Dr. Martin Luther King, Jr. Robert O'neal Cincinnati Artist Community Activist
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Dr. Martin Luther King, Jr. Robert O'neal Cincinnati Artist Community Activist :
This wonderful piece of history by Robert O'neal is original and very rare find in deed...
Colored Pencil and Chalk... "The Founding Father of Modern America"
size: 25 inches x 30 inches frame to frame
drawing approx size: 17 inches x22 inches
this is original and in vintage condition kept in a safe place... framed in a very nice wood frame also vintage.
Born in Northern Kentucky, Robert O’Neal spent most of his life in Cincinnati, Ohio. At an early age his creative skills were cultivated under the tutelage of his older sister Loretta. Before graduating from Withrow High School, O’Neal received a scholarship to attend the Cincinnati Art Academy during his summer break. He later graduated from the Gebhardt Commercial Arts School.
Robert O’Neal is an amazing talent whose visual reference is rooted in the urban issues of Cincinnati’s most challenging neighborhoods. The cultural movements of the 1960's led O’Neal to establish himself as a community activist and artist. O’Neal organized the United Self Expressionists, a group of local artists known as US. They created a body of works reflecting the experiences surrounding their community. During the 1960's, the Model Cities Program, an element of the Johnson Administration’s War on Poverty, originated in response to urban concerns. O’Neal became head of the Culture and Recreation Task Force of the Model Cities Program in Cincinnati. This project led to the creation of the Arts Consortium of Cincinnati in the West End, an organization that cultivated hundreds of African American artists and educated inner-city youth. O’Neal held the honorary title of Over-the-Rhine Mayor serving as an advocate for the homeless. For most of his life he suffered from rheumatoid arthritis which led to his participation in a March on Washington for disability rights. Years later he served on the Disabilities Advisory Committee for the Ohio Arts Council.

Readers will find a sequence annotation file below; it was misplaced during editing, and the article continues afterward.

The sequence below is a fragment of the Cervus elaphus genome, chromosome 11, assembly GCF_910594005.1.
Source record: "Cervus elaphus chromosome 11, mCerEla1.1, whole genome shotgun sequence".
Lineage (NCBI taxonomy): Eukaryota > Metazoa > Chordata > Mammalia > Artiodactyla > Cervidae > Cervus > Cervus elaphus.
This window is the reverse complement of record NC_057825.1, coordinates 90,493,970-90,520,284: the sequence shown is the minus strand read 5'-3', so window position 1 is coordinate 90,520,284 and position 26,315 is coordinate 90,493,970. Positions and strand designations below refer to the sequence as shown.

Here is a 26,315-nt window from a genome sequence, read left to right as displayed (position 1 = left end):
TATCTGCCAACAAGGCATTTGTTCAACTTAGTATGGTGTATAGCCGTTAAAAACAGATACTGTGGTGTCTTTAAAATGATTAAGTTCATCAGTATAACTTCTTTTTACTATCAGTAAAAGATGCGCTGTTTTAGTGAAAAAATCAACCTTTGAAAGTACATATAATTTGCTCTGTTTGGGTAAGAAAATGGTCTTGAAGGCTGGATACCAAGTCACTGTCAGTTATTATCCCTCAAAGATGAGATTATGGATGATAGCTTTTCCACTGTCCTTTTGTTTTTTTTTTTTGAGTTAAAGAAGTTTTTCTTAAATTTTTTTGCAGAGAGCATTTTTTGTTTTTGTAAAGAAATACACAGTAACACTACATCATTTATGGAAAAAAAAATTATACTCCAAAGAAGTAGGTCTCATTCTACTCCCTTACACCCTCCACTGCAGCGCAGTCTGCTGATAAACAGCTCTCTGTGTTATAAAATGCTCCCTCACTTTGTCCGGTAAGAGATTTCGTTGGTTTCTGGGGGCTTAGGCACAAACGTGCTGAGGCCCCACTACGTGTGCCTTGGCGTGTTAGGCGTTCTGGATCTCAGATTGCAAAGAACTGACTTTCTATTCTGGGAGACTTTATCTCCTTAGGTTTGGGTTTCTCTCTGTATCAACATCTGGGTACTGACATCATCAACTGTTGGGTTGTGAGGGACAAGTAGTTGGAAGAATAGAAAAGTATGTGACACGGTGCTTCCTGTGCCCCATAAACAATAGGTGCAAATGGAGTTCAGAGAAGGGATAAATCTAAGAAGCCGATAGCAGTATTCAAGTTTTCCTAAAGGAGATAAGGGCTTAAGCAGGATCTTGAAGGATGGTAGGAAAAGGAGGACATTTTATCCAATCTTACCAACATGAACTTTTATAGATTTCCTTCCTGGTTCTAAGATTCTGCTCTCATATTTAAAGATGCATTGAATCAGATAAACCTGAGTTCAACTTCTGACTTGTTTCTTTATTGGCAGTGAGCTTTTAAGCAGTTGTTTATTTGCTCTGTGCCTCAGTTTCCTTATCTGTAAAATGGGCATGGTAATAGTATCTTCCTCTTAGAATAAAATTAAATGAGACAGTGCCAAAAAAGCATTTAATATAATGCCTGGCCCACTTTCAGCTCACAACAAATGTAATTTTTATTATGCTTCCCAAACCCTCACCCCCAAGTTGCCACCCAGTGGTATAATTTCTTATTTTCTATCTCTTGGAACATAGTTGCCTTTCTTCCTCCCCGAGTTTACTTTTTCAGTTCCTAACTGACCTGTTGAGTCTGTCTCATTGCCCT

His teaching career included stints at the Arts and Humanities Resource Center where he worked with senior citizens, the Very Special Arts Ohio Program and the Cincinnati Recreation Commission. In line with his passion for grassroots initiatives, O’Neal also assisted in the founding of WAIF Community Radio. In 1994 he was honored by Applause Magazine Image Makers and was also one of 25 African American artists featured at the prestigious Closson's Gallery in downtown Cincinnati.